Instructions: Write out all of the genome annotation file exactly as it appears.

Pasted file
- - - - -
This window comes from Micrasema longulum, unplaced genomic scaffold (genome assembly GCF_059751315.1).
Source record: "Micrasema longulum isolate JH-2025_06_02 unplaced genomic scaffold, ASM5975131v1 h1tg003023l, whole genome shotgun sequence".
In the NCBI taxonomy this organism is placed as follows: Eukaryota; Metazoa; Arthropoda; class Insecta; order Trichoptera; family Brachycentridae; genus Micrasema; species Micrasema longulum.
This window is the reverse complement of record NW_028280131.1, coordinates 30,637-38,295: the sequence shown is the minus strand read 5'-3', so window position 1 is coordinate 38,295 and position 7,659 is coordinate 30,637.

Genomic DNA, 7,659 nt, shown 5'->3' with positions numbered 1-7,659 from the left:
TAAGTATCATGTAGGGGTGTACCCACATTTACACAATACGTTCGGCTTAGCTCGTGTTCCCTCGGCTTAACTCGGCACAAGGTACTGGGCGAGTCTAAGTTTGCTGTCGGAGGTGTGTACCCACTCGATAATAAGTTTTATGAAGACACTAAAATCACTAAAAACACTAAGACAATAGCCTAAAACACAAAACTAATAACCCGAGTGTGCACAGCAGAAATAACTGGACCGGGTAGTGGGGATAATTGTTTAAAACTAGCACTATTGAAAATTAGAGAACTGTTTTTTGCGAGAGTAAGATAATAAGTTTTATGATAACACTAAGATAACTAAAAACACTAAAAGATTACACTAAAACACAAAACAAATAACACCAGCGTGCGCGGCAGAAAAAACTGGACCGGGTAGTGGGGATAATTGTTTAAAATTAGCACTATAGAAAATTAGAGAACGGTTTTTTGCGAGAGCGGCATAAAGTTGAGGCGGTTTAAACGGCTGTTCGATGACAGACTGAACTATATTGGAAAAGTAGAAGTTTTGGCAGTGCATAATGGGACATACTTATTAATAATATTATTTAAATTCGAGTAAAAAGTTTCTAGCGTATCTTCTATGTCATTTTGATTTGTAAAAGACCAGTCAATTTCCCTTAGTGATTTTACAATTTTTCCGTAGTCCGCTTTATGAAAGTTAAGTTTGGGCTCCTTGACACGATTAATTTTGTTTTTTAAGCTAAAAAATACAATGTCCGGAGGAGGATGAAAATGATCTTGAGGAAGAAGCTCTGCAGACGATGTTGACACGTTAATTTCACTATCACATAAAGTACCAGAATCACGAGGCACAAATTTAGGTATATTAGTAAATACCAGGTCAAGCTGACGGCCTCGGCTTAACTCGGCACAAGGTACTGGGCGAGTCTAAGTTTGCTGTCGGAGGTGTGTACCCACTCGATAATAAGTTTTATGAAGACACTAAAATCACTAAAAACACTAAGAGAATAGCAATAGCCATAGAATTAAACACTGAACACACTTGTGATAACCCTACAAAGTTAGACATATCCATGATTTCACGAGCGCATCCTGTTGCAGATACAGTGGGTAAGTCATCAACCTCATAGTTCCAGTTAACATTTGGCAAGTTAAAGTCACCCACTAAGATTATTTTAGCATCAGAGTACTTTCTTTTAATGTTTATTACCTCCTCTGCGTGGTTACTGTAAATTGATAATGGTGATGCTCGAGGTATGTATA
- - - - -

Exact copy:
This window comes from Micrasema longulum, unplaced genomic scaffold (genome assembly GCF_059751315.1).
Source record: "Micrasema longulum isolate JH-2025_06_02 unplaced genomic scaffold, ASM5975131v1 h1tg003023l, whole genome shotgun sequence".
In the NCBI taxonomy this organism is placed as follows: Eukaryota; Metazoa; Arthropoda; class Insecta; order Trichoptera; family Brachycentridae; genus Micrasema; species Micrasema longulum.
This window is the reverse complement of record NW_028280131.1, coordinates 30,637-38,295: the sequence shown is the minus strand read 5'-3', so window position 1 is coordinate 38,295 and position 7,659 is coordinate 30,637.

Genomic DNA, 7,659 nt, shown 5'->3' with positions numbered 1-7,659 from the left:
TAAGTATCATGTAGGGGTGTACCCACATTTACACAATACGTTCGGCTTAGCTCGTGTTCCCTCGGCTTAACTCGGCACAAGGTACTGGGCGAGTCTAAGTTTGCTGTCGGAGGTGTGTACCCACTCGATAATAAGTTTTATGAAGACACTAAAATCACTAAAAACACTAAGACAATAGCCTAAAACACAAAACTAATAACCCGAGTGTGCACAGCAGAAATAACTGGACCGGGTAGTGGGGATAATTGTTTAAAACTAGCACTATTGAAAATTAGAGAACTGTTTTTTGCGAGAGTAAGATAATAAGTTTTATGATAACACTAAGATAACTAAAAACACTAAAAGATTACACTAAAACACAAAACAAATAACACCAGCGTGCGCGGCAGAAAAAACTGGACCGGGTAGTGGGGATAATTGTTTAAAATTAGCACTATAGAAAATTAGAGAACGGTTTTTTGCGAGAGCGGCATAAAGTTGAGGCGGTTTAAACGGCTGTTCGATGACAGACTGAACTATATTGGAAAAGTAGAAGTTTTGGCAGTGCATAATGGGACATACTTATTAATAATATTATTTAAATTCGAGTAAAAAGTTTCTAGCGTATCTTCTATGTCATTTTGATTTGTAAAAGACCAGTCAATTTCCCTTAGTGATTTTACAATTTTTCCGTAGTCCGCTTTATGAAAGTTAAGTTTGGGCTCCTTGACACGATTAATTTTGTTTTTTAAGCTAAAAAATACAATGTCCGGAGGAGGATGAAAATGATCTTGAGGAAGAAGCTCTGCAGACGATGTTGACACGTTAATTTCACTATCACATAAAGTACCAGAATCACGAGGCACAAATTTAGGTATATTAGTAAATACCAGGTCAAGCTGACGGCCTCGGCTTAACTCGGCACAAGGTACTGGGCGAGTCTAAGTTTGCTGTCGGAGGTGTGTACCCACTCGATAATAAGTTTTATGAAGACACTAAAATCACTAAAAACACTAAGAGAATAGCAATAGCCATAGAATTAAACACTGAACACACTTGTGATAACCCTACAAAGTTAGACATATCCATGATTTCACGAGCGCATCCTGTTGCAGATACAGTGGGTAAGTCATCAACCTCATAGTTCCAGTTAACATTTGGCAAGTTAAAGTCACCCACTAAGATTATTTTAGCATCAGAGTACTTTCTTTTAATGTTTATTACCTCCTCTGCGTGGTTACTGTAAATTGATAATGGTGATGCTCGAGGTATGTATA